Director: Rouben Mamoulian
Starring: Greta Garbo, John Gilbert, Ian Keith
Biography films aren’t really my cup of tea, let alone biography films that cherry pick certain events or characteristics to portray a white-washed version of a real person. Queen Christina is better than most early Hollywood biographies, but honestly, that’s not saying much. Garbo is good, but the sentimental nature of the story is overpowering.
Queen Christina of Sweden (Garbo) ascended the throne at six years old after her father, who raised her as a boy, died in battle. Grown, she maintains many masculine sensibilities like wearing men’s clothing, riding, and hunting, all while maintaining several (male) lovers, most notably in the form of Count Magnus (Keith) who’s a bit of a hothead. Sweden is in the middle of the Thirty Years’ War and Christina rules her kingdom well, sacrificing much in the name of honor and duty, but she is growing tired. One night, trapped at an inn in the middle of a snowstorm, she must share a room with the Spanish ambassador, Don Antonio (Gilbert). The two quickly fall in love. Christina soon realizes that politics and romance do not make comfortable bedfellows.
I enjoyed Garbo pretty well as Queen Christina. She plays the queen with an unrelenting confidence tempered by an extraordinary sense of duty which is hard for me to dislike. From a feminist standpoint, I appreciate that Christina doesn’t crumble into a heap of nothing once she falls in love with Don Antonio. The movie does NOT have just the message that she was somehow living a worthless existence until she met the right man (although that is tinged around the edges, I admit), but instead, we see that Christina is strong and meeting Antonio is simply a significant chapter in her life. Garbo is a natural fit for this type of character, one who can be lit on fire with passion but who can also utter proclamations, one who loves her people but also craves solitude. Being Swedish herself, I can imagine that Garbo felt more connected to this role than others. In my head, Christina is someone she identified with very much.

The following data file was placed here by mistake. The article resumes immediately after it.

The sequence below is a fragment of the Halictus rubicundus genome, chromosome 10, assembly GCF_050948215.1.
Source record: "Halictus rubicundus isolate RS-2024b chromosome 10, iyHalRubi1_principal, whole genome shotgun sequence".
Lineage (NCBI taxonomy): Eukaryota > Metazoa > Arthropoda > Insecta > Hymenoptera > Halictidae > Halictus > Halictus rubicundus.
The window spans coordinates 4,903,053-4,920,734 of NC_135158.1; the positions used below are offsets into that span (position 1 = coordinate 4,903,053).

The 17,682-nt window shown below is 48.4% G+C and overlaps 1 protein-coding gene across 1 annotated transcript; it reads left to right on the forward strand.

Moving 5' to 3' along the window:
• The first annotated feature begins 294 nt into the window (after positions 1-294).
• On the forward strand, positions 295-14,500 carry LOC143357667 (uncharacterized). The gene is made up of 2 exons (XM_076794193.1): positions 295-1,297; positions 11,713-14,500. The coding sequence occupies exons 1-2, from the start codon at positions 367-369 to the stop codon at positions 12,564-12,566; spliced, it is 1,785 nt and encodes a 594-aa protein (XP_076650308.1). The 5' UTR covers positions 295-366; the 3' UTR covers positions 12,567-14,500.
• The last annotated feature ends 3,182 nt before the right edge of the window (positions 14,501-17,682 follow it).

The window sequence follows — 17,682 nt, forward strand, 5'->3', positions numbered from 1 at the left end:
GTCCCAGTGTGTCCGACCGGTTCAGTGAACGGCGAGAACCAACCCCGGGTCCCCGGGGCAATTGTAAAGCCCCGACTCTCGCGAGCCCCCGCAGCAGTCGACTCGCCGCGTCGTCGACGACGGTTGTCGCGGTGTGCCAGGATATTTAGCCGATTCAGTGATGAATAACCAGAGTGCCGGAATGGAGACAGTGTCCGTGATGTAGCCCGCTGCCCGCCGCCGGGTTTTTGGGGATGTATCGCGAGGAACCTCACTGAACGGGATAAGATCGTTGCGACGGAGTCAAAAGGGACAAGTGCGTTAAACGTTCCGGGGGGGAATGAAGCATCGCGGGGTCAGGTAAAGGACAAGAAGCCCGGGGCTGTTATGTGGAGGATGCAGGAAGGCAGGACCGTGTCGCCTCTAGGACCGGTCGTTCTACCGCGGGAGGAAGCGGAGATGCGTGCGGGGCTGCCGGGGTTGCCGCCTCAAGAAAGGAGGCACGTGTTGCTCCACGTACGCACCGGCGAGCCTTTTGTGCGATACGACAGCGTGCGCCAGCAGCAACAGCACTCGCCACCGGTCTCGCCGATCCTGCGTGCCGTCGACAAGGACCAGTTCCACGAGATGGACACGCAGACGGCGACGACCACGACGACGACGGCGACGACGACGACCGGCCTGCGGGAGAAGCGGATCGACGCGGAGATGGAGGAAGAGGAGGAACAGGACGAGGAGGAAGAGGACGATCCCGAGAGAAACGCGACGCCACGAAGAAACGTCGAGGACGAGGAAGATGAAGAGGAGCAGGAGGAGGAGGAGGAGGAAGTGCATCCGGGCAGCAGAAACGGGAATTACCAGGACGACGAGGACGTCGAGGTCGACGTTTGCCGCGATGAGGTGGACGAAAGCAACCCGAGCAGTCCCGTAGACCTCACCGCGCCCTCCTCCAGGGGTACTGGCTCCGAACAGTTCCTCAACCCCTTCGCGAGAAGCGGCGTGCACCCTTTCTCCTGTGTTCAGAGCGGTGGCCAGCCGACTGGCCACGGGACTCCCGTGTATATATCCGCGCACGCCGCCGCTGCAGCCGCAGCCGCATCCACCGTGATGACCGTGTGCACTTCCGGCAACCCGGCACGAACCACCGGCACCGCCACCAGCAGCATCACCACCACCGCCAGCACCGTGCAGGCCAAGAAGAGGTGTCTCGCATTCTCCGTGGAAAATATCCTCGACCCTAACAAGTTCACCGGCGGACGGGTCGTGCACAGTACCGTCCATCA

But if Christina is strong, I find most of the men around her, including Antonio, to be prissy little drama queens. Antonio is all pissed-off and childish when he finds that Christina deliberately did not tell him of her true identity. Dude, she’s a queen. She figured you’d judge her – just like you’re judging her now. And what is there unique about Antonio that makes Christina fall so passionately in love with him? Blowed if I know. He seems so thoroughly average, such a run of the mill standard issue “Hero” with all the heroic traits one might expect. And then there’s Magnus, Christina’s former lover whom she jilts in order to have sexy times with Antonio. If Antonio gets a bit bitchy, it’s nothing to Magnus. Why are all these men so utterly adolescent? Whining and scheming and gossiping, they’re worse than my high school students. I honestly lose respect for Christina for picking Magnus at any point in the film because he’s so slimy and immature. Dear lord, woman, what was the attraction there?!?
SLIGHTLY SPOILERY, BUT NOT ANY MORE SO THAN IF YOU WERE DOING A GOOGLE SEARCH ON THE ACTUAL QUEEN CHRISTINA